DOI announces plans to withdraw lands near Placitas from mineral leasing, including gravel mining

The U.S. Department of the Interior has proposed withdrawing more than 4,000 acres of land managed by the Bureau of Land Management near Placitas from mineral leasing for up to 50 years. The area includes about 3,000 acres known as Buffalo Tract. According to a press release, this move will help “safeguard sacred Tribal lands, boost important local recreation opportunities, and support wildlife habitat connectivity” by preventing new mining claims or oil and gas leasing. The land in question is considered sacred to the Pueblos of San Felipe and Santa Ana and is also a popular destination for hiking, camping, sightseeing and hunting near Albuquerque. It has drawn the interest of gravel mining companies, which prompted calls to protect it.

State remains silent on lead poisoning data

In December, Reuters published a map on childhood lead poisoning across the nation. The story and accompanying map, “Off the Charts: The thousands of U.S. locales where lead poisoning is worse than Flint,” looked at where children were tested for lead and how many had high levels of the metal in their blood. Severe lead poisoning can lead to seizures, coma and death, according to the Centers for Disease Control. For children, there is no such thing as a safe exposure to lead, which causes permanent neurological damage and behavioral disorders. Even though lead paint and lead additive in gasoline were banned decades ago, the ongoing Flint, Michigan emergency highlighted that lead poisoning is still a problem in the United States.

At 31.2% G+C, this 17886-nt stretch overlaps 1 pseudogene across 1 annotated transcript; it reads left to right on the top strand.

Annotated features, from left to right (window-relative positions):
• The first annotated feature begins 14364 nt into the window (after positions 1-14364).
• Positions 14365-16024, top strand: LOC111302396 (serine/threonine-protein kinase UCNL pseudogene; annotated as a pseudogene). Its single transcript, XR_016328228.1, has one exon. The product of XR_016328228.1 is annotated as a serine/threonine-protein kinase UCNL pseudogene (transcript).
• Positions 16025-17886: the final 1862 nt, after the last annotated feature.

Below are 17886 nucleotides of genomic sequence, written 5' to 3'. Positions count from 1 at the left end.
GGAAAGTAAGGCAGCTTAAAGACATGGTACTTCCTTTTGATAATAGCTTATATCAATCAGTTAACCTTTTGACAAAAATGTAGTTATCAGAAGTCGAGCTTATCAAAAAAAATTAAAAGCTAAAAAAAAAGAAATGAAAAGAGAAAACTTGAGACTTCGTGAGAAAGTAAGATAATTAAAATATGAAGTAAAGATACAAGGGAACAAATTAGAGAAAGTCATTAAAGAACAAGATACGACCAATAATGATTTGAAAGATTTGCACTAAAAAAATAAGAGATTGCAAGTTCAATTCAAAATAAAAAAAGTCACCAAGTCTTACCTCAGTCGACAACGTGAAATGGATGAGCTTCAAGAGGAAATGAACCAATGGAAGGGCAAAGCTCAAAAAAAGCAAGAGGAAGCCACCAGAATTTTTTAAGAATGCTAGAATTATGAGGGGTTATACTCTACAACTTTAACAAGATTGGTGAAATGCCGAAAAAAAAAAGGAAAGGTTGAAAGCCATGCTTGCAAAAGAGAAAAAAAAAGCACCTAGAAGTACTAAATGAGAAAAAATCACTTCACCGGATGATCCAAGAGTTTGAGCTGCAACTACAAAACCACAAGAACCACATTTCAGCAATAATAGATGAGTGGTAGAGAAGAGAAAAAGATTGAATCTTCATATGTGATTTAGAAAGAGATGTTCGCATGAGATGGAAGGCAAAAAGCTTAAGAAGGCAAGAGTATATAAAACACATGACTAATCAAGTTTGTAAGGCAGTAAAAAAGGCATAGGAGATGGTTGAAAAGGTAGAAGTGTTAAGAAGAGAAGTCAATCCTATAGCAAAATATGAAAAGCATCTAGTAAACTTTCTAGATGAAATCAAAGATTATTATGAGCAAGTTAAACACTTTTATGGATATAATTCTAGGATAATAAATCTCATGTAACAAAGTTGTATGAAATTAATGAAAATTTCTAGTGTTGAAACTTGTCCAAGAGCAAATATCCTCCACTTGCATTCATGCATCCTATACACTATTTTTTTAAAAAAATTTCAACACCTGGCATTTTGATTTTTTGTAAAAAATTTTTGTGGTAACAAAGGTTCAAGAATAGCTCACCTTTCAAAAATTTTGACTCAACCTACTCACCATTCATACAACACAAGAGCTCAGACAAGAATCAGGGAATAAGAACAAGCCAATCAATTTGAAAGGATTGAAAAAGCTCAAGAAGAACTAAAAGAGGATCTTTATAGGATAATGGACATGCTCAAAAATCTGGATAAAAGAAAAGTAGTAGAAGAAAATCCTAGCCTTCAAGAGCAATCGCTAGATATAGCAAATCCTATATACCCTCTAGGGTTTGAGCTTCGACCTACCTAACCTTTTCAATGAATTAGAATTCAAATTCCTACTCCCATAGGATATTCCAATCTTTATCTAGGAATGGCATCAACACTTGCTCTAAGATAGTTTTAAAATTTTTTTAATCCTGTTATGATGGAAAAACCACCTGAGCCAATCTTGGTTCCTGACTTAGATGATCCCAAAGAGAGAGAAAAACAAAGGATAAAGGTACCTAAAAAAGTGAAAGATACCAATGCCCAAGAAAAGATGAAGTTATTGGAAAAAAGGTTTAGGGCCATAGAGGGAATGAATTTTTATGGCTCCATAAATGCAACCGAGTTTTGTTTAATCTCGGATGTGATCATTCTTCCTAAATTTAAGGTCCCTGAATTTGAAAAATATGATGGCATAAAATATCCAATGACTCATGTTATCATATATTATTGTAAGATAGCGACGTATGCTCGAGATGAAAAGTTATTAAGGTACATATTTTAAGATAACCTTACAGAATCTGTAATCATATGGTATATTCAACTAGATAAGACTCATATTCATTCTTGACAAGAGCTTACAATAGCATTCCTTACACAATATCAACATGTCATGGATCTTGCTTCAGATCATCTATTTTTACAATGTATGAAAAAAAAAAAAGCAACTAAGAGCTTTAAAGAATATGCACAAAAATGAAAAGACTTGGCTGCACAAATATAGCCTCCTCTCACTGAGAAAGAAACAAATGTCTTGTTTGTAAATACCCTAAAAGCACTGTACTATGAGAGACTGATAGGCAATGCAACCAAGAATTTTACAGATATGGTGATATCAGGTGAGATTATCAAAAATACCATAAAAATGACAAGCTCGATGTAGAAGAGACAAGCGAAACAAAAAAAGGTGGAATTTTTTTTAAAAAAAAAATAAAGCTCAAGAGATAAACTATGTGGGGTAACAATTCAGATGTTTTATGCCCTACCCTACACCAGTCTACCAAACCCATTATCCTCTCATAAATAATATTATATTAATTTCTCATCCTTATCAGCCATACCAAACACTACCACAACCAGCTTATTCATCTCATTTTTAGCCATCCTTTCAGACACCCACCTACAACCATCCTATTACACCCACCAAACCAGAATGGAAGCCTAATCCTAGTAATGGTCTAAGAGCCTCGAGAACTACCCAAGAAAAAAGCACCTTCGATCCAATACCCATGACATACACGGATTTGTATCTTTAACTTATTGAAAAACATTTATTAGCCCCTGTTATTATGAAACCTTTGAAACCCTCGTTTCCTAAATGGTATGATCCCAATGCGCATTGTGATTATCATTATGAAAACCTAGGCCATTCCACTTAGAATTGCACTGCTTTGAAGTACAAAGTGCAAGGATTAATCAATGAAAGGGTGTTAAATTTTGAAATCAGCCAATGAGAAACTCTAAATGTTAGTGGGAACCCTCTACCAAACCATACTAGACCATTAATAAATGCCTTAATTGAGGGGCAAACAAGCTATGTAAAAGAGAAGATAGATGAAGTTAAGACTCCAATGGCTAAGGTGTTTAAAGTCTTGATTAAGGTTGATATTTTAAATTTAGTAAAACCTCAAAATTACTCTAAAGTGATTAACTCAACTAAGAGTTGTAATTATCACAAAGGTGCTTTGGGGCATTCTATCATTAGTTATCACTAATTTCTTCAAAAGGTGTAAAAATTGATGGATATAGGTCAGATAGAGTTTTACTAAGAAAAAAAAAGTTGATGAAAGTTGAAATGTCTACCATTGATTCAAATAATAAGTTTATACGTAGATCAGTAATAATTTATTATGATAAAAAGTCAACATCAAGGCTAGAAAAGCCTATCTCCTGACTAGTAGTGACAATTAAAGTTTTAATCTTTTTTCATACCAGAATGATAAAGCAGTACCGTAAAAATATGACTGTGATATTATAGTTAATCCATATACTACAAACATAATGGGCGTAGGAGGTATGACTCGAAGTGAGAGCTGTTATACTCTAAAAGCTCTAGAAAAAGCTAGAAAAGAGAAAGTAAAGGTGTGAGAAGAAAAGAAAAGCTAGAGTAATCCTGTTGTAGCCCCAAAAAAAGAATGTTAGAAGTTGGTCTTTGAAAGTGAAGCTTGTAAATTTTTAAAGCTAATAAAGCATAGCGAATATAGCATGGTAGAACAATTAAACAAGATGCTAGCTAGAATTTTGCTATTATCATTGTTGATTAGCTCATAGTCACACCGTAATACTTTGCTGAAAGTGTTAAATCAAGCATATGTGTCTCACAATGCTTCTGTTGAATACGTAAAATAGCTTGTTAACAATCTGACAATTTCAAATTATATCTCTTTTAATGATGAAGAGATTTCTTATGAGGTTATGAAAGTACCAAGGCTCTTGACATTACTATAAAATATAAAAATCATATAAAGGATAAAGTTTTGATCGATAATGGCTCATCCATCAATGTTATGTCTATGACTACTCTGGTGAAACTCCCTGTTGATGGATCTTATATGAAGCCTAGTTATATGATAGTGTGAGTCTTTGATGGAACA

Bill would allow wild horse removals

David Robbins lives 200 paces from a rectangular yellow sign that informs drivers passing through Alto in southeast New Mexico of the presence of wild horses. He says people stop to take pictures of the animals, which he says don’t pose a threat to the community. Some Alto residents disagree and say they need a legal means to get rid of the horses. Under proposed legislation, Senate Bill 126, the state Livestock Board would have the authority to remove wild or abandoned horses from private property and sell them at auction if unclaimed. The bill highlights a debate that has echoed in the West in recent years.